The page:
Keep showing up (on Capitol Hill to protect shareholder rights)

group of people in suits in front of a plaque indoors

It’s graduation season. A perennial graduation speech adage is about the importance of persistence and perseverance in pursuing goals – the old get-back-on-the-horse lesson. It’s about showing up, and it’s a lesson that we take to heart. While the Washington machine continues its efforts to dismantle shareholder rights, we keep showing up to protect them.
Last week, we showed up (again) on Capitol Hill. This time with over 65 of our friends from our industry trade association, US SIF. We were there to make sure that Hill staffers were up to speed on the importance of shareholder rights and to ask them to continue to fight against efforts to undermine them. Together, our team met with staffers from 38 offices on Capitol Hill.
This trip to the Hill was important because the attacks on shareholder rights, which we have written about in the past here and here, continue. In May, Representative Sean Duffy (R-WI) filed a new bill (HR 5756) which aims to raise shareholder proposal resubmission thresholds. Resubmission thresholds are the amount of support shareholder proposals must get in order to be refiled the subsequent year. Currently, a shareholder proposal must get at least 3%, 6%, and 10% of shareholder support in order to be filed in subsequent years. Rep. Duffy’s bill proposes to raise these hurdles to 6%, 10%, and 30%. The argument for raising these thresholds is that shareholder proposals, some think, are burdensome to companies, aren’t in the interest of a wide range of shareholders, and are destructive to shareholder value.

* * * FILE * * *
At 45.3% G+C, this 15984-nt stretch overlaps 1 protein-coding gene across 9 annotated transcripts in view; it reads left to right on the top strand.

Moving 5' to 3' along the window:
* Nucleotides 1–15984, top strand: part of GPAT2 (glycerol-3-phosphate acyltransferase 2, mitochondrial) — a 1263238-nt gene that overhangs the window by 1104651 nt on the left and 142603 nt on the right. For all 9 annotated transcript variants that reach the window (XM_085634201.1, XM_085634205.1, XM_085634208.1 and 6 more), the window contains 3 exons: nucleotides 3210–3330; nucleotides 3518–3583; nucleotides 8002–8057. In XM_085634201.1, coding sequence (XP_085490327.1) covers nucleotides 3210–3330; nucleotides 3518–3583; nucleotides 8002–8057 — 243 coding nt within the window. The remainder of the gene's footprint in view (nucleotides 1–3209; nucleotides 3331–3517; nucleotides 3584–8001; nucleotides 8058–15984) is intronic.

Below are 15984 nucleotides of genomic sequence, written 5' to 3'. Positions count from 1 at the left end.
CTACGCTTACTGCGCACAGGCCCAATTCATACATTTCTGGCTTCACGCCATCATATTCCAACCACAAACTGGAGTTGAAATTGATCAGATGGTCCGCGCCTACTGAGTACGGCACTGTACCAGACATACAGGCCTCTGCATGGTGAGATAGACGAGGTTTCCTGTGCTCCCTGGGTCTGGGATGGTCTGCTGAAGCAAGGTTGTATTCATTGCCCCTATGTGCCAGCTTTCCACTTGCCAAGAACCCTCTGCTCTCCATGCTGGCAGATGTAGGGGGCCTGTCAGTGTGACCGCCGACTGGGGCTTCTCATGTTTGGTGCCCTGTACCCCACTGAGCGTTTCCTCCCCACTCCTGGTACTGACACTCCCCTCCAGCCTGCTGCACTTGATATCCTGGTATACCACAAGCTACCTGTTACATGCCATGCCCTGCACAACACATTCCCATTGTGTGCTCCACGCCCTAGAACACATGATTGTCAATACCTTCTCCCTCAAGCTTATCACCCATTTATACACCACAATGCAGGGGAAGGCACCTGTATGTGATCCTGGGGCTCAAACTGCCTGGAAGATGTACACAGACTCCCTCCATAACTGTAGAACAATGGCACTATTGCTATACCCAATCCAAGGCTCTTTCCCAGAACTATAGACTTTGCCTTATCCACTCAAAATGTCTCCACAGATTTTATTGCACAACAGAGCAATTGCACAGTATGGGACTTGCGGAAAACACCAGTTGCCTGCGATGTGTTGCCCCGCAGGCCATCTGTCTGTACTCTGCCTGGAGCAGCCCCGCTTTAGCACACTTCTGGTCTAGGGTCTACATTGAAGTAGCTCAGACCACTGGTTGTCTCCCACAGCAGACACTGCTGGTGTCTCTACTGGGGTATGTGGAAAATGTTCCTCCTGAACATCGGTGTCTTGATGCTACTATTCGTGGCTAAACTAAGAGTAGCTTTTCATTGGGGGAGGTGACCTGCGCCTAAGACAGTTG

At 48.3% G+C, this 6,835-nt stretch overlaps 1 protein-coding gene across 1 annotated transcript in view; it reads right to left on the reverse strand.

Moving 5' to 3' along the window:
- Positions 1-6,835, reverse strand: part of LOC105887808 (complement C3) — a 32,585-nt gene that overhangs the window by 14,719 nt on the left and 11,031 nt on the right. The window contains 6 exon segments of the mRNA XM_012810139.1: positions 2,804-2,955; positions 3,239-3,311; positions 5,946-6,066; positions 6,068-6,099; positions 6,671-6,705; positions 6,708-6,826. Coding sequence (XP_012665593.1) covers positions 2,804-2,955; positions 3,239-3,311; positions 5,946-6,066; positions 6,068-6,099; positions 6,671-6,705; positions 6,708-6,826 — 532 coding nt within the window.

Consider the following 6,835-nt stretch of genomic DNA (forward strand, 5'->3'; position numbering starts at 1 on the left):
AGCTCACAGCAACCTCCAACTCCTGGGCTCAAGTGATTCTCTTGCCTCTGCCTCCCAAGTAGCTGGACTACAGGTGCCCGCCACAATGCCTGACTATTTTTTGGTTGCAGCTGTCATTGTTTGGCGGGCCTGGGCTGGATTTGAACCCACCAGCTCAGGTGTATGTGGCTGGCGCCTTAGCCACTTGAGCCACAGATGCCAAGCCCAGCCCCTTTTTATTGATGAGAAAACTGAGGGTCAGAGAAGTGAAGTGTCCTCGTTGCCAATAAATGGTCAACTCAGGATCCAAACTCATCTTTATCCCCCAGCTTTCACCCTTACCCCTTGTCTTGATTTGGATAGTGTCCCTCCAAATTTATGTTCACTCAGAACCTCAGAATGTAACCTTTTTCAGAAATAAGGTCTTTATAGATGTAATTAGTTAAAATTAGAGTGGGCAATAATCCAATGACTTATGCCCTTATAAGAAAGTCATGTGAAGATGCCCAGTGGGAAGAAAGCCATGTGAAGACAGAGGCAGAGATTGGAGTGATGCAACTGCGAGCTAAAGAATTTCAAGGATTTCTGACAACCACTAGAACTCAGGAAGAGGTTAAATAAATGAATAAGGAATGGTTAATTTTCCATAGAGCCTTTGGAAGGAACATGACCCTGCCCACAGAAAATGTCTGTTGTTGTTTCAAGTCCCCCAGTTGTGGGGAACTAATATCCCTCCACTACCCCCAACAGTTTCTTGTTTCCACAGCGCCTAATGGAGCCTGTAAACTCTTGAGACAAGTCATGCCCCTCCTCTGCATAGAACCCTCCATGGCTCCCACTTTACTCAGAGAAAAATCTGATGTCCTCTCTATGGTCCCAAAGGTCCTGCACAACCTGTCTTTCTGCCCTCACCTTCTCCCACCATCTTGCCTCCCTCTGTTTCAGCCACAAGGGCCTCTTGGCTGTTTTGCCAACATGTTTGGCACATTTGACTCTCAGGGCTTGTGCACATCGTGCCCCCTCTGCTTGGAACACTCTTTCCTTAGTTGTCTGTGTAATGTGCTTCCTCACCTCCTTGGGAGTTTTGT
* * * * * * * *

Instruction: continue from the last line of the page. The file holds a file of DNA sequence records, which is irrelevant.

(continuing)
We take issue with these claims. On the contrary, we think the current proposal resubmission thresholds that have been in place for years are working well. They weed out the real non-starter proposals while still giving enough runway for new proposals, which can often take a few years to get good traction. We also think that plenty of good can come from proposals that don’t garner overwhelming support. There are a number of companies, particularly in tech and media, that are largely owned by insiders. Because so much of the vote is controlled by management, it is exceedingly difficult to get a high vote count, but companies often take note of important proposals with lower vote counts. Raising the resubmission thresholds could render shareholder proposals pretty ineffective at these companies.
While Rep. Duffy has yet to find a Democratic co-sponsor to give this bill legs, industry chatter suggests that there are a few Democrats that may cross the aisle to support it. We went to the Hill to urge our representatives to stay away from this one and to work to stop it.
We don’t know where this bill will go, but we are paying attention to this and other threats to shareholder rights. We will continue to be in touch with our representatives about the need to protect shareholder rights. And we will continue to work with others in our industry to use our united voice to counter these attacks.
In a less regulated environment, shareholder and consumer advocates must step up and hold companies accountable on environmental and social issues. It is more important than ever to make sure that we, as shareholders, continue to have the right tools for the job. To that end, we will keep showing up and fighting for shareholder rights.